Florida Marlins Trade Starters To Toronto Blue Jays

The Florida Marlins have dumped much of their starting line-up, engineering a huge trade with the Toronto Blue Jays. The players include high-priced free agents the team pursued for its inaugural season in its new stadium.

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STEVE INSKEEP, HOST:

Well, the World Series was just a few weeks ago. But already we have a major development for the next baseball season. The Florida Marlins have traded away much of their starting lineup. Got rid of them, traded them in a single deal to the Toronto Blue Jays.

NPR sports correspondent Mike Pesca has been following the story. He's on the line. Mike, good morning

MIKE PESCA, BYLINE: Hello.

INSKEEP: Okay, why do this?

PESCA: They did this to dump salary. The Miami Marlins just christened a new ballpark. They had been claiming for years and years: look, we know we don't draw well; look, we know we don't pay well, but we're going to build this new ballpark. And when I say they built it, the taxpayers of Miami and Miami/Dade County really built it. Those taxpayers are on the hook for about $2.4 billion over 40 years.

And it turns out the Marlins were terrible last year. It was the first year they had a very expensive payroll of $100 million. And rather than stick out the experiment and say, well, let's continue to try to win - 'cause they were pretty bad team - they just traded every one of value. They established themselves as a team that's not going to really, really contend next year. But, like they always have in their history, they'll be making money.

INSKEEP: Well, you know, 69 in '93, if I'm not mistaken - you could probably do that for a lot less than the payroll they had.

PESCA: That's true. But I think that's what they're aiming for this year, is that 69-win plateau. You know, this is - this has been called by sportswriters, and I think pretty accurately, everything from, you know, an execrable deal to a limicolous deal - and I like that word because it means living in mud, and it contrasts with...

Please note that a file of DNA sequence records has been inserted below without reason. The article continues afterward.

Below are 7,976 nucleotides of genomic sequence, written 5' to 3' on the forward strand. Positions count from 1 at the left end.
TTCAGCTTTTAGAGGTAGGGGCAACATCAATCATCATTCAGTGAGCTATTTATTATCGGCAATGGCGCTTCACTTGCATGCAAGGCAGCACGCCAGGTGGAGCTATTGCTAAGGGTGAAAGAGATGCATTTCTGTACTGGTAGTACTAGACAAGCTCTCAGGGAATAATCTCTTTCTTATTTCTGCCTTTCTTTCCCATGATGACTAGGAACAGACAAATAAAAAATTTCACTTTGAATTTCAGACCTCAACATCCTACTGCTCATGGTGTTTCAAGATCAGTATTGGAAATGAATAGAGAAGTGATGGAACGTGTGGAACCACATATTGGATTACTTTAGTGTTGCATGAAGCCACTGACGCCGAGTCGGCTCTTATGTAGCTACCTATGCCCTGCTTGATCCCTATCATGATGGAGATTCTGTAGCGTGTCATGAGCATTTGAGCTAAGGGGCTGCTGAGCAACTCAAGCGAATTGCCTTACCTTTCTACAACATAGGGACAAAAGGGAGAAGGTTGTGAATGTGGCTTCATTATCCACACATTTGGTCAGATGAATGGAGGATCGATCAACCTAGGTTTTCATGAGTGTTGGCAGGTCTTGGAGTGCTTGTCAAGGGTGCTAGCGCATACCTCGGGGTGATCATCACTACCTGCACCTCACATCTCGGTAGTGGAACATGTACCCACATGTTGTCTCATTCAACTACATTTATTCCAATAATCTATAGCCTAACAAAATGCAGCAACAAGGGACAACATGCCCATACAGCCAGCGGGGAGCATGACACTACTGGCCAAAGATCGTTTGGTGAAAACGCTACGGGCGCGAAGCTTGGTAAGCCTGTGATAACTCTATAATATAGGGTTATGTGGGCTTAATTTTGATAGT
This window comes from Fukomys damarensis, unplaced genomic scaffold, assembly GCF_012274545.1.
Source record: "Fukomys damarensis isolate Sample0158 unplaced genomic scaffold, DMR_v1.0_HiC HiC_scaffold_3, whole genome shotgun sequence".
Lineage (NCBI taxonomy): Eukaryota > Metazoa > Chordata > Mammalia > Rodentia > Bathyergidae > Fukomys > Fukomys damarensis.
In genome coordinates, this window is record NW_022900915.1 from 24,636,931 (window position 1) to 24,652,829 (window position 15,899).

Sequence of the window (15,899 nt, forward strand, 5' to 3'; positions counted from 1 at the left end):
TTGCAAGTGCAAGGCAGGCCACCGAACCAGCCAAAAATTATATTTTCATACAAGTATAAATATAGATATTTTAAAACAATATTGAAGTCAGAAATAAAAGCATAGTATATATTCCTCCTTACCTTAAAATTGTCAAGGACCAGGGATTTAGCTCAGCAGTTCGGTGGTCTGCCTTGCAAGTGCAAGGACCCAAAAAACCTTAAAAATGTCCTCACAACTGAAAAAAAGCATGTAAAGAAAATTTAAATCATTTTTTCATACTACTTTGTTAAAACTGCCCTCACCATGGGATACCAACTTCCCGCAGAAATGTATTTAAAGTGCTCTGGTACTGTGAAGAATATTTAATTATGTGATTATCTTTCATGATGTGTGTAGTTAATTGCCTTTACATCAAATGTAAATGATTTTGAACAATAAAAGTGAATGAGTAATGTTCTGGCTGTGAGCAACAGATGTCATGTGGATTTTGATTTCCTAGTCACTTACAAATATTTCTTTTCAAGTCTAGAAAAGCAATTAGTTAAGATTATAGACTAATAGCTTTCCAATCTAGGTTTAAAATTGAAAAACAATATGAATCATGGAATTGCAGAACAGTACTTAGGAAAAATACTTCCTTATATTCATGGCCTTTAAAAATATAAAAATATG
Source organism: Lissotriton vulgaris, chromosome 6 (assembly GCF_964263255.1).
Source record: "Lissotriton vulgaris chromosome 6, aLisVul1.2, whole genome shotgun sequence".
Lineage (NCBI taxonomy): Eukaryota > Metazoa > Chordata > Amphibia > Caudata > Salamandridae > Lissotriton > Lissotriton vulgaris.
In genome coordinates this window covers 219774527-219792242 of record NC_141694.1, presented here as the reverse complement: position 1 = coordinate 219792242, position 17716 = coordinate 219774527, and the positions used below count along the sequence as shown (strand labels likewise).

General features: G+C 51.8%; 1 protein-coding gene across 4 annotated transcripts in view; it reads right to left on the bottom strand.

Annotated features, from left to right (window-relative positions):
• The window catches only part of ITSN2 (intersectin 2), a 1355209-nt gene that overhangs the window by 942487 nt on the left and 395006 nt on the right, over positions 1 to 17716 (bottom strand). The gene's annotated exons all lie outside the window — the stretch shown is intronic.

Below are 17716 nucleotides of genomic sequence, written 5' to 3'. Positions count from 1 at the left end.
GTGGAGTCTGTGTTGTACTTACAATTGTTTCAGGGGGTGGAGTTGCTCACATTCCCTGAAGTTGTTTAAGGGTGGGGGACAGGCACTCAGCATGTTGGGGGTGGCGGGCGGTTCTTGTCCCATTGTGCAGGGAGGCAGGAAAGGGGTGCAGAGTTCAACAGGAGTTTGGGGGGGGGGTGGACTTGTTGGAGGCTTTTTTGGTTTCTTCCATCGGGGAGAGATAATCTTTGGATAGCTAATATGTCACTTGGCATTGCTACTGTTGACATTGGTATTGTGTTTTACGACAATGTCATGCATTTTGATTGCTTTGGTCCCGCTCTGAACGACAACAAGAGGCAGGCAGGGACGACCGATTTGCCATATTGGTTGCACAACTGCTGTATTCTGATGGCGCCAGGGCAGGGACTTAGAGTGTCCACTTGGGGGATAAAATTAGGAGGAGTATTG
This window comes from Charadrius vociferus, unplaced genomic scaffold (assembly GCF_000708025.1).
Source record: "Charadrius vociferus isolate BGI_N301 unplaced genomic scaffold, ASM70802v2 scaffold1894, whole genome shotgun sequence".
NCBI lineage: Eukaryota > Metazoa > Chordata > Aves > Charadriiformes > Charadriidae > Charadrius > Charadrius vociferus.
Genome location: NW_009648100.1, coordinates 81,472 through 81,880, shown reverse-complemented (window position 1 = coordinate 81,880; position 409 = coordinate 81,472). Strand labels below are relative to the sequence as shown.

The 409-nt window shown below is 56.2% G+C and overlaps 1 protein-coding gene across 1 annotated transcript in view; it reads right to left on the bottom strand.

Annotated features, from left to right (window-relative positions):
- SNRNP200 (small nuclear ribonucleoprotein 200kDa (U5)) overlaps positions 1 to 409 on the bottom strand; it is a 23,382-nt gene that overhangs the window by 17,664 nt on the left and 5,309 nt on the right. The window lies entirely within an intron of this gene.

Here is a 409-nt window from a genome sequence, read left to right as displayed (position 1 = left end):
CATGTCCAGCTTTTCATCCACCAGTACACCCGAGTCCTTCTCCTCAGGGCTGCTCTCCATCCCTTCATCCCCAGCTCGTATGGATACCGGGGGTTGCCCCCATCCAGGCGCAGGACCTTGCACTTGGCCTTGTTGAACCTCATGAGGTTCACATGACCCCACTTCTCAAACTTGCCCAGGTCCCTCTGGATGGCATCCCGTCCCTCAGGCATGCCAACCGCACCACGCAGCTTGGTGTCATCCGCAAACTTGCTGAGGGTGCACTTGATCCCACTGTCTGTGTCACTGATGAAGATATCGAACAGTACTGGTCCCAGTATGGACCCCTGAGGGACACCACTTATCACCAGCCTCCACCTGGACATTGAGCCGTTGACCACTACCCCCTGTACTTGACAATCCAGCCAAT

INSKEEP: Limicolous. OK, go on, go on. I'm just writing this down.

PESCA: Please do.

INSKEEP: OK.

PESCA: L-I-M-I-C-O-L-O-U.S, I believe. And it contrasts with those Marlin colors of teal and sherbet and, you know, My Little Pony-esque red. And the reason that they've been so excoriated is it's a bit of a betrayal to the Miami market. I mean it does not go so far - I would not say it's too far to call it a bit of a bait and switch. All right, maybe it's because the Marlins that I thought of that term.

But they promised the people of Miami, once we get this stadium, we're going to contend. And that clearly is not the case. Though I will say this. If you want to talk about it just in terms of economics, it's a pretty smart deal. And if you want to talk about it just in terms of baseball, they looked at their '69-win record that you cited and they said we're probably not going to win this year, let's just have a fire sale.

Which, by the way, is exactly what they've done in the past in their winning seasons. And whenever they have winning seasons, they happened to win the World Series, they're a bit of a lucky team in that regard. But if I were a Miami Marlin fan, I would be saying, you know, what kind of bill of goods has this ownership sold me?

INSKEEP: But wait a minute. Wait a minute. Because, you know, I've heard of some of the people they're trading away - assuming this trade gets final approval - Jose Reyes, people like that, All-Stars. I mean really good players. I hadn't heard of any of the prospects, but they're described here by the Associated Press as top prospects. And people by now have seen the movie or read the book "Moneyball."

I mean is it possible that the prospects could come through for them, maybe not next season, but in a couple of seasons?

PESCA: The prospects are described as nice and one of the players are getting back, Yunel Escobar, is certainly a good player. But Josh Johnson is an ace and none of those pitchers are going to be as good - as Josh Johnson is being traded away. And Jose Reyes is an excellent player. And this is a deal about money.

But again, these are the rules of baseball. The Marlins for years got money as part of a money-sharing agreement with the MLB as a poor team, put that money in their pockets. They said one day we'll have a stadium. The stadium was built. They tried, maybe for a year. And now they turn around and it turns out the Toronto Blue Jays will be the new contending team in the American League East, although they have the Red Sox, the Yankees, the Orioles and the Rays, all good teams in the East to contend with.

INSKEEP: Mike, thanks very much.

PESCA: You're welcome.

INSKEEP: NPR's Mike Pesca.

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